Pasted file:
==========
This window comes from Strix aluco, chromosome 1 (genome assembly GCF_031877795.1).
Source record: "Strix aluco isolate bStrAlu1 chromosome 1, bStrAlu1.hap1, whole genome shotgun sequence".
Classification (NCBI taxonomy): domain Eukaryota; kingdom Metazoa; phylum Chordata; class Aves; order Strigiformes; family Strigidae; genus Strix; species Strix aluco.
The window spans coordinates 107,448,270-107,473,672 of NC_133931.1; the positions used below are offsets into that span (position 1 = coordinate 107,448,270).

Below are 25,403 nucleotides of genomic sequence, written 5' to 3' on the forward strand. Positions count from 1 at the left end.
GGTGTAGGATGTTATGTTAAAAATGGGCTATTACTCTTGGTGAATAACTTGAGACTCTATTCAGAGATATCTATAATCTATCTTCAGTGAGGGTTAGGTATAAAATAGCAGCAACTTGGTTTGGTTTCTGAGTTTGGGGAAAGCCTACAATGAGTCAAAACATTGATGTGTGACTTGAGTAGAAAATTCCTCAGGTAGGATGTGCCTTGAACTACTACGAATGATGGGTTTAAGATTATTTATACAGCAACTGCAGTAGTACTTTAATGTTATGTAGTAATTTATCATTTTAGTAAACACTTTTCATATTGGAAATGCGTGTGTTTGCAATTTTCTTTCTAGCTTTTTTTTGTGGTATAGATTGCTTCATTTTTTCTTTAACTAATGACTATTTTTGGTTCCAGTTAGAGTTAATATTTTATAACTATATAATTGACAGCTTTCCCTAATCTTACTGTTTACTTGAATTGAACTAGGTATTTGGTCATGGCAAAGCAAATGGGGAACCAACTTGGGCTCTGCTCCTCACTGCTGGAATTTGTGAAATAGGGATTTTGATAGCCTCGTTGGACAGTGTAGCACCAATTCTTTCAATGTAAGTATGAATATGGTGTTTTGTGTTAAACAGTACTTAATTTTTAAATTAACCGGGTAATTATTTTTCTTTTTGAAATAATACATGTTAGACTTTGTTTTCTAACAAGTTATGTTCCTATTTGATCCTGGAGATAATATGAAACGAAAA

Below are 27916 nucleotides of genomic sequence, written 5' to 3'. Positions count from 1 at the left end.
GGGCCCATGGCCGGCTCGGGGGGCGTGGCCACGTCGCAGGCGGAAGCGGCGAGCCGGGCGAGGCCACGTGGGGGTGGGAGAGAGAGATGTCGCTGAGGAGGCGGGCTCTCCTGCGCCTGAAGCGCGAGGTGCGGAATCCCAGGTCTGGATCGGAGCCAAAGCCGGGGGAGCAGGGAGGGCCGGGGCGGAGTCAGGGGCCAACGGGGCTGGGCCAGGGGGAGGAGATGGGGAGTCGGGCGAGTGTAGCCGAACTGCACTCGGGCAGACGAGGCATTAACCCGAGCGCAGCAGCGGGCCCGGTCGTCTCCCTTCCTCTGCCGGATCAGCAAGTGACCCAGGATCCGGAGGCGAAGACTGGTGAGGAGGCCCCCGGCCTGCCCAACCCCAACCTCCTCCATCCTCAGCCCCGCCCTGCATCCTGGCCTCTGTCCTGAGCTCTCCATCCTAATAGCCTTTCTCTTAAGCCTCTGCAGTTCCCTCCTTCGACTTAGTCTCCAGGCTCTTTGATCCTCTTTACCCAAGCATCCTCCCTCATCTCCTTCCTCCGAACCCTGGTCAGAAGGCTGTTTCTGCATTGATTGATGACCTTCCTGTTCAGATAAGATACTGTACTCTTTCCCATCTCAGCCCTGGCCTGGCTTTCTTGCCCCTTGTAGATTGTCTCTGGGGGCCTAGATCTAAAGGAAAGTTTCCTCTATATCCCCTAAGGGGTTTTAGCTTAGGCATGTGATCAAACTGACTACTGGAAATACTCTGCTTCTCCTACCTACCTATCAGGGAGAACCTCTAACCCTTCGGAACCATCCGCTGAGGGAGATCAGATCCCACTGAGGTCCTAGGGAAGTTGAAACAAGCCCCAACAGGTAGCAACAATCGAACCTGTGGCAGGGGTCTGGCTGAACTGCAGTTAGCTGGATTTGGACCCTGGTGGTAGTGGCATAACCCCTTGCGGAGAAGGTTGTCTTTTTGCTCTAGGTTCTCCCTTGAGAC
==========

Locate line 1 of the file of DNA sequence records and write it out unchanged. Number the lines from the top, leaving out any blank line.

This window comes from Strix aluco, chromosome 1 (genome assembly GCF_031877795.1).